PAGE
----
I never thought I would be running a campaign on PayPerPost. But I had already given up a free $100 advertising bonus before, without much thought. Yesterday I checked my advertiser account, and found that there was a $100 incentive to advertise on PayPerPost. So I decided to split the money into three campaigns initially. The last being funded with my own cash, partly.
So what did the campaign teach me? Well, let’s look at what the campaign I created was. It’s always a good idea to think clearly about the opp before you begin.
Check out the blog. Write a buzz type post about InvestorBlogger.
Create a link to one post in the archives (you can search the archives and find something worth commenting on) as well as a link to the main page.Ã‚Â Feel free to disclose this post as you wish. PR is not required, but your blog must be listed in Technorati (must have the Technorati badge).
Ã‚Â I chose to pay for a 50-word buzz type posting. I kept the requirements as simple as I could: a Minimum Tack of 3 Required, Any PR/RR, Location open, categories fairly open, and a positive type buzz. I only offered $5.00 because I felt it was an easy opportunity to write up.
This cost a total of $38.75 or so. In return for this I received five posts by the time I woke up this morning from the following sites: InvesterBlogger, Investorblogger, Learn What it Takes, Guide to Better Blogging, and InvesterBlogger Tips. Out of the five posts, three were excellent to well-written, one was bare minimum, and one failed miserably because it didn’t meet the basic conditions, didn’t link as required, wasn’t listed as required, and mispelled the blog’s name.
In addition to the posts that were made, the five posts were read 168 times; and one of the blogs generated four visits to InvestorBlogger Dot Com, in less than 24 hours.Ã‚Â I didn’t expect much from this campaign at all, because it was my first.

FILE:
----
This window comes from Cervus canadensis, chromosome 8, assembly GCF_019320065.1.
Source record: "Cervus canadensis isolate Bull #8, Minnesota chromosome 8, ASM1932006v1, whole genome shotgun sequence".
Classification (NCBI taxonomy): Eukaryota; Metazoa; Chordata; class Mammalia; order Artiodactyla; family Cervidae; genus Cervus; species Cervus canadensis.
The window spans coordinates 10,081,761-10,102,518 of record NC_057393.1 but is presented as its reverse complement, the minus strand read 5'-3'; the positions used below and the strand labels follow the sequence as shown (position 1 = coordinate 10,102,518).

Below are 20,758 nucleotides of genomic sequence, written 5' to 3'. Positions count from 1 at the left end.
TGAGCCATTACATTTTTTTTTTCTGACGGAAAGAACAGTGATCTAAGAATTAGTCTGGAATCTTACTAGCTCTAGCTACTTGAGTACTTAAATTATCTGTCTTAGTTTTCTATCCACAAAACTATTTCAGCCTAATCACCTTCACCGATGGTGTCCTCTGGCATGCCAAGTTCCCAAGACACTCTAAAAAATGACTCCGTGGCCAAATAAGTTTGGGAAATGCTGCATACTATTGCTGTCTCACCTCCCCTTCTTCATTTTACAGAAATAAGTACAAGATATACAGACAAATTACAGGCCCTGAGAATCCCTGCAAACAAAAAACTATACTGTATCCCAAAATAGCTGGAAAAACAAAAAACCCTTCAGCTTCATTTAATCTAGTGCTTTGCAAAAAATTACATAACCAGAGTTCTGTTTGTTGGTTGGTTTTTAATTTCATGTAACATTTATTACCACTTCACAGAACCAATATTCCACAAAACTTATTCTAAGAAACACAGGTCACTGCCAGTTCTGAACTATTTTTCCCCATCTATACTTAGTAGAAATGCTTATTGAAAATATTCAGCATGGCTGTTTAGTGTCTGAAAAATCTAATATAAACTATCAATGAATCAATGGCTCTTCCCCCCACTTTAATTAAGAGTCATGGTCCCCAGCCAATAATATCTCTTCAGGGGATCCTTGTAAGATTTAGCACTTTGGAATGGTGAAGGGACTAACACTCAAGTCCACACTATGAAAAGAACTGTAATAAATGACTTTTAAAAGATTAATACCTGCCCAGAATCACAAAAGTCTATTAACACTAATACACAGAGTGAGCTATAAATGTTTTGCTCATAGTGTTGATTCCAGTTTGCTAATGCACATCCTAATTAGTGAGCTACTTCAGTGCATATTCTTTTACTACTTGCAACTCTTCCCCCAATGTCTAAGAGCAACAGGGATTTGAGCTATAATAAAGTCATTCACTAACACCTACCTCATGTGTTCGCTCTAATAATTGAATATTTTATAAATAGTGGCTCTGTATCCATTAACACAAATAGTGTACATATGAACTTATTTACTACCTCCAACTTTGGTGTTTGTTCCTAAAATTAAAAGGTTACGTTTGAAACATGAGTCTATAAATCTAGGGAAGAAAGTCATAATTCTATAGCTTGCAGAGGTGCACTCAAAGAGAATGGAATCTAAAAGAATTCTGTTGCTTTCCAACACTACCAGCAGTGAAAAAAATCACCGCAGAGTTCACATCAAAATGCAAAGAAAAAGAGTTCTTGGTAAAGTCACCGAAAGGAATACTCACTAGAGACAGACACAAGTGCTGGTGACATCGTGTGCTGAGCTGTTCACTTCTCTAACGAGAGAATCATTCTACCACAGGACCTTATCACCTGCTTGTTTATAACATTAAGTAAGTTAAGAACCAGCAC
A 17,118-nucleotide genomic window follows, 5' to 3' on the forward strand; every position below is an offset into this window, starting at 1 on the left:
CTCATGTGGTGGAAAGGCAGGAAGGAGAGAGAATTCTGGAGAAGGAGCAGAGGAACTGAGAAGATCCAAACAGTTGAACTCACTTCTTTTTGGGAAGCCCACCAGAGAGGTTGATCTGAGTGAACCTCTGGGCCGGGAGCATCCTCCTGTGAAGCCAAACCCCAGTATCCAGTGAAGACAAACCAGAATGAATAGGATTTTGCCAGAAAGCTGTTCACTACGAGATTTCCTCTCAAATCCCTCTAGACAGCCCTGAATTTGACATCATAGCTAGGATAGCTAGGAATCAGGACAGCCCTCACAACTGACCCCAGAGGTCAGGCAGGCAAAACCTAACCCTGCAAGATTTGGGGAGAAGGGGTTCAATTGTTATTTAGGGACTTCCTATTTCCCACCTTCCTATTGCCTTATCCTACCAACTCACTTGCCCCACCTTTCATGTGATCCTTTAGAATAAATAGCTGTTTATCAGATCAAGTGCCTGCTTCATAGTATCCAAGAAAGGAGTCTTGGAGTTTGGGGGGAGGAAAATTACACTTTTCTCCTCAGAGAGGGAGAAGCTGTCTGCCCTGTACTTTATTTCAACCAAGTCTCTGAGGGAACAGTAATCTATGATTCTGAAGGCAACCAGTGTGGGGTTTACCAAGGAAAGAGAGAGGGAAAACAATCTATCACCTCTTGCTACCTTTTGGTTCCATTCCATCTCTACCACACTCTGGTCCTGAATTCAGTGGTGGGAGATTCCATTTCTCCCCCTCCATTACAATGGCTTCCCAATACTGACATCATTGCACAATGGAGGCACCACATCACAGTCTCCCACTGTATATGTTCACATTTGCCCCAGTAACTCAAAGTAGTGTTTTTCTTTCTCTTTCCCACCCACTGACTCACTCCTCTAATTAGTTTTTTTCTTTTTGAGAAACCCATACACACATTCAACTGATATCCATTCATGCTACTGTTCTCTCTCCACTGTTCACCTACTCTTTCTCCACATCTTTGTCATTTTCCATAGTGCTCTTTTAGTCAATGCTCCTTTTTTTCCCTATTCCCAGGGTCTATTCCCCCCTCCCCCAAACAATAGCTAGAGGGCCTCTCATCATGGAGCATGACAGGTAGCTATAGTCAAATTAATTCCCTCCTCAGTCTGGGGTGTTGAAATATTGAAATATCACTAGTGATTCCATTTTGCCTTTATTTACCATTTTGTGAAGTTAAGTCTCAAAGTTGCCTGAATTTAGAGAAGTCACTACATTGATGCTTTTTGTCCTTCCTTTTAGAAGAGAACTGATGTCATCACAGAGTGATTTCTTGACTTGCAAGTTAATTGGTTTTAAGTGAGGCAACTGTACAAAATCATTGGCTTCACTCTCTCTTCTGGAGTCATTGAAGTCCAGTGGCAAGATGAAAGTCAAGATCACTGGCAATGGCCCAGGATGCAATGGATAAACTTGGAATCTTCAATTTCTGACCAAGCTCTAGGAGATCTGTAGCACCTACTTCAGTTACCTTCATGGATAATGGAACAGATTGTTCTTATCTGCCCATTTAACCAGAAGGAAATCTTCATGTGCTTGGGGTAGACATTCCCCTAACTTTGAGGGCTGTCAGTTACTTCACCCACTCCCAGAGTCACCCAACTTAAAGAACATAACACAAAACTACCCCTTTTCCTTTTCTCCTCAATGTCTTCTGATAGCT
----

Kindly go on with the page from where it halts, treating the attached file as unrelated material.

Ã‚Â On the Upside
- It was completed very quickly by the bloggers at PayPerPost. In fact, it was completed within 12 hours.
- Three of the posts were very nicely done. And one was acceptable.
- The posts generated traffic amongst their own readers, and four clickthroughs. That’s a 2.4% rate of conversions, all from one blog article.
- Increased Technorati Ranking a little.
Ã‚Â On the Downside
- I wasn’t able to effectively control the actual quality of the content this time.
- I was shocked that two of the posts just included the name of the blog in the title, were done in such an obvious haste, and spelled the name wrongly, in the title!
- Worse, though, there was no easy way to warn that the post was insufficient, I had to raise a flag about the post.
- The marketplace model is kind of at odds with the requirements that each opp is vetted and each submission is rejected. Each of these steps slows down the process as I had to wait two days before being approved. Then each post had to be approved, too.
Improving My Campaign
So I added a tack recommendation table on how I’d vote on the opps. I also widened some scopes to include more bloggers of a better rating. Let’s see how it goes.
Overall, I’ve been surprised at how the system actually works. As a blogger, being on the other side of the fence really helps me to see what is wrong, what advertisers are really looking for, and how to do better as a blogger when working for a particular advertiser. As an advertiser, it’s fairly easy to set up a campaign, but the interface is still slow at times, and dumb at other. In that respect, it’s the same for the bloggers.